Rowdy drunks on New Years eve? Angry protesters? No, just a jailcell full of “fraudulent voters in custody at the United States Circuit Court, New York. (1876)” [source]
Ah, electioneering in the 1800s! You can smell the corruption in the air, the perfume of cigar smoke, the sweat of a street gang.
Voting was easily manipulated by political machine bosses, and the techniques used — from voter intimidation to outright fraud — would sometimes inflate vote totals to absurd numbers in an effort to keep their party in power.
Here are just six of the most tried and patented techniques in vote manipulation in 19th century New York:
1. Using the names of children, the deceased or incapacitated people
You can find one example in an article in the Brooklyn Daily Eagle, December 29, 1893, about an election in Richmond Country (aka Staten Island), entitled Voting The Dead:
“Violation of the election laws in November was no less flagrant in Richmond County than in New York or Kings [Brooklyn]. Proceedings before Justice Cullen cast a significant light on the methods employed to reverse the will of the people.
At Castleton there were many votes cast on the names of dead men. Other ballots were deposited to the credit of the insane and bedridden. Inmates of the Sailors Snug Harbor who have not stirred out of doors for years are recorded as having voted.”
Children were also used, as in the election of 1860. “In one instance two boys of an Irish widow the one being six and the other seven years of age were registered without the knowledge either of the mother or sons,” according to the History Box.
2. Voting more than once
Either returning to your voting station multiple times wearing a variety of costumes, or simply going to other voting stations and hoping they don’t notice. (A pretty likely occurance in the mid-19th century.)
Below: From an Ed Sears woodcut, entitled “Arresting A Pretender,” 1870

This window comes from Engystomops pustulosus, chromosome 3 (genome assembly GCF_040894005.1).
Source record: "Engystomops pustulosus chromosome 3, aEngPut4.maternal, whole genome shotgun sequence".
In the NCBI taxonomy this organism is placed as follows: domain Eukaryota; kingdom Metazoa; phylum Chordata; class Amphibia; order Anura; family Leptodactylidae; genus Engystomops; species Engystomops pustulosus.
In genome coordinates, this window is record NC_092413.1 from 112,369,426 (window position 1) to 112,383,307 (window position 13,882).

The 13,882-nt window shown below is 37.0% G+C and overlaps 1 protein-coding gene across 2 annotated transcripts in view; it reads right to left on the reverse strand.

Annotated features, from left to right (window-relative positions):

3. Faking illness to make your vote public
In being able to prove they voted a certain way, corrupt voters would receive cash bribes.
From the same Brooklyn Eagle article as above: “Over fifty of those who actually went to the ballot box pretended that they were physically incapacitated and required the assistance of ‘workers’ to prepare their tickets.
“The effect was to destroy the secrecy of the vote and enable them to carry out their compact with the machine bosses. Dr. Joy, surgeon at the harbor, testifies that the inmates in question really needed no assistance. The inference is that they were bribed to support the ringsters who conspired to maintain their supremacy by unlawful means.”
4. Everybody gets to vote!
Oh, not women of course. Or, until 1870, most Black men (who were essentially disenfranchised due to property-ownership requirement.) But in a rush to get eager new Irish male voters to the polls, in 1868 Tammany appointed judges that would grant citizenship (and a right to vote) to immigrants right off the boat, if they promised to vote Democratic.
“The New York Supreme Court along cranked out more than sixteen hundred naturalizations each day, in additions to hundreds more from the Superior Court and the Court of Common Pleas.” [from Kenneth Ackerman’s Boss Tweed bio]
Meanwhile, out on Coney Island, charming John McKane would register hundreds of the resort destination’s seasonal workers as residents, as means to voting his way.
5. Just don’t count the votes correctly
But who cares what the votes actually say? Just rig the count, either sabotaging or bribing vote counters or positioning your own machine cronies into the positions to do the dirty work.
Those vote counters uncorrupted and above reproach would become victim to physical intimidation and even power outages. On one occasion, in 1868, the lights went off and ‘ruffians’ sauntered in and simply purloined the objectionable votes.
6. Or, when all else fails, just destroy the ballots
As evidenced below in an Ed Sears woodcut, entitled “Tipping Over A Booth,” 1870
1 reply on “How to win a New York election, in six easy, illegal steps”
Well, that were some great tips! Wonder if they were useful today.